Genome size in Dahlia Cav. (Asteraceae–Coreopsideae)
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- Temsch, E.M., Greilhuber, J., Hammett, K.R.W. et al. Plant Syst Evol (2008) 276: 157. doi:10.1007/s00606-008-0077-0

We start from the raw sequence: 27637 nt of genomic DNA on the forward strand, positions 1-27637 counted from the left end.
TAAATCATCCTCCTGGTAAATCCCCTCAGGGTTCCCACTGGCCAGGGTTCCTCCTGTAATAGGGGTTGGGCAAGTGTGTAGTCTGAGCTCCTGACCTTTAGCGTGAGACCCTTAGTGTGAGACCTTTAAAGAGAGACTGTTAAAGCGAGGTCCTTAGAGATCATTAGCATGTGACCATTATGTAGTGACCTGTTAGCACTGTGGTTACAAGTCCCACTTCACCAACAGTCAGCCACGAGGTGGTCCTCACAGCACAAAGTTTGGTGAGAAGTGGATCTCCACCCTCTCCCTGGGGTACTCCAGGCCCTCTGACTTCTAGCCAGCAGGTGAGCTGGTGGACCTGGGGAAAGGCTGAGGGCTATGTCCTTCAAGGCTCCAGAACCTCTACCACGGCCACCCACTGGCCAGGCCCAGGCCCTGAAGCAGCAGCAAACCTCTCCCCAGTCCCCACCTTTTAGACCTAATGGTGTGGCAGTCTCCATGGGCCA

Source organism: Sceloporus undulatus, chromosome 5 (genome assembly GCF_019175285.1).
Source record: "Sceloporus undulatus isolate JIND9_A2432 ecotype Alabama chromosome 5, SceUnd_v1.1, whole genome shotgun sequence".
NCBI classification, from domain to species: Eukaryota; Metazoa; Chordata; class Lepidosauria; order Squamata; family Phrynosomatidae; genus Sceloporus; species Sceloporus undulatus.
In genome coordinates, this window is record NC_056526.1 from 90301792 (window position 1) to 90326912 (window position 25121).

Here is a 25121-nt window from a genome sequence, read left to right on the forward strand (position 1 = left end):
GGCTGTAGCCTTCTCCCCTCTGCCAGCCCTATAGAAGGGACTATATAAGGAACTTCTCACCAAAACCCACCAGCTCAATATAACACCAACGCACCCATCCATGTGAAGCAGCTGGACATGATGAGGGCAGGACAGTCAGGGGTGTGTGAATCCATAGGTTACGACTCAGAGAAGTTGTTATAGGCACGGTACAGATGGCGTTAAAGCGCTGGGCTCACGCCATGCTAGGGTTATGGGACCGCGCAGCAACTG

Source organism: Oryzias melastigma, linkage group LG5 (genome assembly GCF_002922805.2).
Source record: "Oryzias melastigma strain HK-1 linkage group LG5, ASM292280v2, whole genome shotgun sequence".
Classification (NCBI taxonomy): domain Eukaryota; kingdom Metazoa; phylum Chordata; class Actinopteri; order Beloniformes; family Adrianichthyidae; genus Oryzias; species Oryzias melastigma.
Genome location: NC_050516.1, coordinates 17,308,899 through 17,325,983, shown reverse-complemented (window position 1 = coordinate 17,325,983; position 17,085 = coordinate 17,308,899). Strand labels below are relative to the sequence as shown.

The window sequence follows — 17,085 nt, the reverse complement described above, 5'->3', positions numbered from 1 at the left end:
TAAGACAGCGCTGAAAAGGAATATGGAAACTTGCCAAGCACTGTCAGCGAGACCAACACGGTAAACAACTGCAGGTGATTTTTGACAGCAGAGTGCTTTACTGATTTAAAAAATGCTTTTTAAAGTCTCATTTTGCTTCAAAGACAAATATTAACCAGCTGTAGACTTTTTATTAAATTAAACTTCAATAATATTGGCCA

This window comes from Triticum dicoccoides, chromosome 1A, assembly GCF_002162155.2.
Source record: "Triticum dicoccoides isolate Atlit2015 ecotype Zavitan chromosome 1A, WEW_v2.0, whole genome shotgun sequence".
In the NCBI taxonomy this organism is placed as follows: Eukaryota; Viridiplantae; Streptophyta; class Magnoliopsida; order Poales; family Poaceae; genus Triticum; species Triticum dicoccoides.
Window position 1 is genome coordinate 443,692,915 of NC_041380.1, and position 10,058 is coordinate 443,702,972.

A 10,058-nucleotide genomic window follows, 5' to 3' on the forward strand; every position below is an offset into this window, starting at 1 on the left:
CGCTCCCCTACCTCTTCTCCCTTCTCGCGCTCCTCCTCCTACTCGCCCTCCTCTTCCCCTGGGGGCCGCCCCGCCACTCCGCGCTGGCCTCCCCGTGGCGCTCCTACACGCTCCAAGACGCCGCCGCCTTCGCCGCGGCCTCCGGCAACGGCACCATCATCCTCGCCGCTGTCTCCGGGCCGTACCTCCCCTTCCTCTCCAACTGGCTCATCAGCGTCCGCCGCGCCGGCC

The genus Dahlia (Asteraceae–Coreopsideae) is monophyletic according to a recent DNA phylogeny (ETS and ITS of rDNA). Traditionally, the genus has been divided into sections, but these have been shown not to be monophyletic. We have studied variation in genome size (DNA C-values) in a sample of species to investigate the possible effects of secondary metabolites on flow cytometry and Feulgen densitometry, and to see whether genome size variation has any systematic or phylogenetic significance. Using a range of cultivars, secondary compounds from corollas were shown to have only minor effects on the Feulgen method; the floral pigments were found to be relatively inert and seemed to have been extracted on fixation with acetic methanol. Freshly expanded corollas showed apparent apoptotic DNA decay in epidermal cells, so need to be used with caution. Flow cytometric measurements with propidium iodide in some cultivars resulted in a very similar average genome size (2C = 8.62 pg) as compared with Feulgen densitometry (2C = 8.84 pg). Leaf cytosol of D. variabilis has a demonstrable inhibitory effect on propidium iodide fluorescence, which may explain some of the intraspecific variation of C-values observed. DNA 2C-values ranged from 3.30 pg in D. dissecta (2n = 34) to 9.62 pg in a D. variabilis cultivar (2n = 64). The D. variabilis cultivars had broadly similar C-values showing a 1.16-fold range between cultivars. Some of this variation probably results from technical variables and the extent of genuine variation is uncertain. The highest 2Cx-value occurred in one D. coccinea accession (2.47 pg, 2n = 32; x = 8). D. coccinea with 2n = 64 showed slightly reduced Cx-values compared to D. coccinea with 2n = 32. Artificially produced interspecific hybrids had C-values that corresponded closely with expectations from the measured values obtained from their parents.